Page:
What Are Lost Services of a Loved One?

Categories: Wrongful Death

lost loved one

After the death of a loved one, family members are left dealing with an aftermath that includes the absence of services their loved one provided to them or their minor children. These services are not professional, but instead are part of the family structure. The services would include income, the loved one’s help in raising children, and emotional support.

Family members are often the biggest victims because they shoulder the financial and economic losses of their loved one’s death. When family members turn to an attorney to consider their options for a wrongful death lawsuit, one term they may hear is the “lost services” claim. This refers to damages that cover the financial and intangible expenses left to surviving family members after their loved one dies.

Often, to calculate such damages, attorneys must hire an accounting expert. These experts will evaluate the services that used to be provided by the lost loved one and the financial losses their absence causes today as well as into the future.

Economic Losses and How They Impact the Family

Economic losses are those that generate financial difficulty for family members after a loved one’s death. The purpose of calculating these losses is to demonstrate to the jury how the loss of their loved one has created an unnecessary financial hardship. These are tangible losses that directly impact the surviving spouse and children.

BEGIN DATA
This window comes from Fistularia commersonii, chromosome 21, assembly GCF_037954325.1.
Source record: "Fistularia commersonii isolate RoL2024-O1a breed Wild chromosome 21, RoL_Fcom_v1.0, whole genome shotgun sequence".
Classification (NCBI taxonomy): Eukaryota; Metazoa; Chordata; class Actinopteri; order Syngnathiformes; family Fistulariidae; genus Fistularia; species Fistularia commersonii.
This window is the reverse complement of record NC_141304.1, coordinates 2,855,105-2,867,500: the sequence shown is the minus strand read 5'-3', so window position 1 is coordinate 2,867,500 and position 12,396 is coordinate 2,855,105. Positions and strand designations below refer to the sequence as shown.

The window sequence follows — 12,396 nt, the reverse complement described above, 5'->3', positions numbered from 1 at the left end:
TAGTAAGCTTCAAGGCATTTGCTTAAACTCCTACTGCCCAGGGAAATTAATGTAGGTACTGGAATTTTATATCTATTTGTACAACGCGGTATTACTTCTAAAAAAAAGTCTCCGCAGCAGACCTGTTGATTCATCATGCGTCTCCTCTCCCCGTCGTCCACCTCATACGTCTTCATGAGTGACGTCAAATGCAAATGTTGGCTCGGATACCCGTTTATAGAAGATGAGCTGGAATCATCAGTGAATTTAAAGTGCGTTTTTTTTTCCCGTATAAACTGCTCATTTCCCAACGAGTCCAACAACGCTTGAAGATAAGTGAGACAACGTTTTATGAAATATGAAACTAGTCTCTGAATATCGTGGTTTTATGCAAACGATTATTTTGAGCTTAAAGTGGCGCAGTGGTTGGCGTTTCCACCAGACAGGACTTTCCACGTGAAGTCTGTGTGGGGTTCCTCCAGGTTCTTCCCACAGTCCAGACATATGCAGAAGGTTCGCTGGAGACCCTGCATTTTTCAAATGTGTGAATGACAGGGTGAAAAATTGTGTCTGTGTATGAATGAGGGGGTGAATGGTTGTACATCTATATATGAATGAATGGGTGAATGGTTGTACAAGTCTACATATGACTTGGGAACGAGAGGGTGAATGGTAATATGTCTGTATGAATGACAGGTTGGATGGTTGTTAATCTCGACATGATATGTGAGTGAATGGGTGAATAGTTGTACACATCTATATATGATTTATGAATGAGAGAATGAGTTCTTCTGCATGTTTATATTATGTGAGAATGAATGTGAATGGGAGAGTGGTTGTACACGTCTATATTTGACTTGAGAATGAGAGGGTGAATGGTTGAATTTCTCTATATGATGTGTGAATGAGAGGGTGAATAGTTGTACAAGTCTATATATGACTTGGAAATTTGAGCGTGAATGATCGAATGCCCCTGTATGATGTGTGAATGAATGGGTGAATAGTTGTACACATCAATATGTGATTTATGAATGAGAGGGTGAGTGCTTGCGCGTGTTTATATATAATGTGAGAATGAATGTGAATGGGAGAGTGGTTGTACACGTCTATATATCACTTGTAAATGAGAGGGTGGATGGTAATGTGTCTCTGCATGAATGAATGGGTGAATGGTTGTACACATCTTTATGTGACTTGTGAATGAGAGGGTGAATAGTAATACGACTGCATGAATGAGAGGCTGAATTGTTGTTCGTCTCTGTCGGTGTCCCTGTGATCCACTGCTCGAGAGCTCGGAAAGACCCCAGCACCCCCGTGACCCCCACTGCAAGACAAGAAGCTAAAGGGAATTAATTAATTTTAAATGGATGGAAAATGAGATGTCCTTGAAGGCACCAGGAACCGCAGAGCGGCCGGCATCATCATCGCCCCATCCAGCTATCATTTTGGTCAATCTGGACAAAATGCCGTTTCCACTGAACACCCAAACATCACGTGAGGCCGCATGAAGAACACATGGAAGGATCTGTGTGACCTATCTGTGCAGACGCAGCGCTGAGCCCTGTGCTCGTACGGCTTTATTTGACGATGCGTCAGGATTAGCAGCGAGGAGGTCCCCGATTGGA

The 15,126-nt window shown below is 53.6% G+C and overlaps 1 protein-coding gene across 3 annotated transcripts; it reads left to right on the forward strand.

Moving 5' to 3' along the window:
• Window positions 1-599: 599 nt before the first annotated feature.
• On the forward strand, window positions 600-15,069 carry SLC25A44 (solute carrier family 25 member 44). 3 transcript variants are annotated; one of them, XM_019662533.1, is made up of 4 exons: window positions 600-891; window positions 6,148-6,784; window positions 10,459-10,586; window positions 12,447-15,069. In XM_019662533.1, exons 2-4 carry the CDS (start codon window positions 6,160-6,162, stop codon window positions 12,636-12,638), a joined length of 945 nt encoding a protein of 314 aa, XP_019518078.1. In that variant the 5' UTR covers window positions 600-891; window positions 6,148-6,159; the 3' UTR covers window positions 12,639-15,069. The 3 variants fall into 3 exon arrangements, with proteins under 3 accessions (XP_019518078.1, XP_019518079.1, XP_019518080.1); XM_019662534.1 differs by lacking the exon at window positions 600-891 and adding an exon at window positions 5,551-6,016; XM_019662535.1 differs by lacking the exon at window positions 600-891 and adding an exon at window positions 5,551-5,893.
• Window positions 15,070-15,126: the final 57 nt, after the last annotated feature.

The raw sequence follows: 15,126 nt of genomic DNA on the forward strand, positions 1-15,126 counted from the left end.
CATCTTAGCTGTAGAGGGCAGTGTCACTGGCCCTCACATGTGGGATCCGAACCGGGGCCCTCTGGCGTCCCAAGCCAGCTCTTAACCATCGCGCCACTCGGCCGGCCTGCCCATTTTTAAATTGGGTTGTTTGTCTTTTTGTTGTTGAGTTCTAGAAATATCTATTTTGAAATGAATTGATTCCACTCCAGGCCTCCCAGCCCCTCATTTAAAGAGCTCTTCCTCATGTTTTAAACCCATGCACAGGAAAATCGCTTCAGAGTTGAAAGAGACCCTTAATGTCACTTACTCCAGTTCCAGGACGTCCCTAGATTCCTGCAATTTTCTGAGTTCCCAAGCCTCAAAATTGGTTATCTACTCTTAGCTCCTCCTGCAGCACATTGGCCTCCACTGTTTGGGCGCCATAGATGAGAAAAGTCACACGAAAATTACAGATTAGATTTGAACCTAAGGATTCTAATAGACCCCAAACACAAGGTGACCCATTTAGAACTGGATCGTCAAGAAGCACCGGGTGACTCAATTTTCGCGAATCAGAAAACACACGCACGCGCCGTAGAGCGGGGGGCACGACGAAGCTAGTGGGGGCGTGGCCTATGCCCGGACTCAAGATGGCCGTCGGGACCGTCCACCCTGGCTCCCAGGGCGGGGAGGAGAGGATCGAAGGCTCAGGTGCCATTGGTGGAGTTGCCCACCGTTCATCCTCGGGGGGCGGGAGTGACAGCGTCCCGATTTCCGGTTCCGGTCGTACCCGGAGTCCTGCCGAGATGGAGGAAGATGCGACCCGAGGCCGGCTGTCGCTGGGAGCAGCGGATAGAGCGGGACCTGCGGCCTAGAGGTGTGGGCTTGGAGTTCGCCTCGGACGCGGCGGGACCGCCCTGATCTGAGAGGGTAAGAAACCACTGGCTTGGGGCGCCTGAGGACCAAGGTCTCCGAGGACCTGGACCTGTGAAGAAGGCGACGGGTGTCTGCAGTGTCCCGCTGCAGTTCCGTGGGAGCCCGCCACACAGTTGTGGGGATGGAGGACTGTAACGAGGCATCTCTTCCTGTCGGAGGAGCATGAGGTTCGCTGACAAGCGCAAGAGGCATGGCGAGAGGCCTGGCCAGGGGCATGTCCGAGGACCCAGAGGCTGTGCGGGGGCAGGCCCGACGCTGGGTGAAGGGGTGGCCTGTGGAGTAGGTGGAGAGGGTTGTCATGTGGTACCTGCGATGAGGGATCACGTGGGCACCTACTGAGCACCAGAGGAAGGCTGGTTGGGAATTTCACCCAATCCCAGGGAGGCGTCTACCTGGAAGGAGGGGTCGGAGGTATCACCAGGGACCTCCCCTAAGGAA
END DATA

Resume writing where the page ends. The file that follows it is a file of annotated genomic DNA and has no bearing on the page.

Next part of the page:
For example, if the deceased were the primary income earner, the family members would need compensation to cover that loss and return themselves to a whole position financially. Some family members may be burdened with taking on costs that they initially were not prepared to pay for. It’s possible that the wages of the household could drop to a level that leaves family members in danger of losing their home. Accounting experts will determine the amounts that the deceased would have contributed and how much the at-fault party should pay to recoup these losses.

Why Are Accounting Experts Used for a Loss of Services Claim?

Accounting experts are called in to calculate these complex losses. They will use valuations of economic losses and determine how much damages the surviving family should receive based on what the deceased would have provided.

Exploring the Lost Services of Family Members

In a wrongful death claim, surviving family members file a lawsuit if they believe that their loved one’s death was caused by the negligent or intentional acts of another person. They can show this as an accident or a malicious act and prove to the court that the death was preventable. Once the courts agree that the defendant caused the deceased’s death, the next step would be to calculate damages. One damage area is that of lost services.

Lost services involve the services that used to be provided by the deceased for their family or dependents. These services are now no longer available to family members because of the death.

An expert will be necessary to calculate these services and their respective monetary value as well as calculate future damages.

Just some of the lost services that are factored into the compensation include: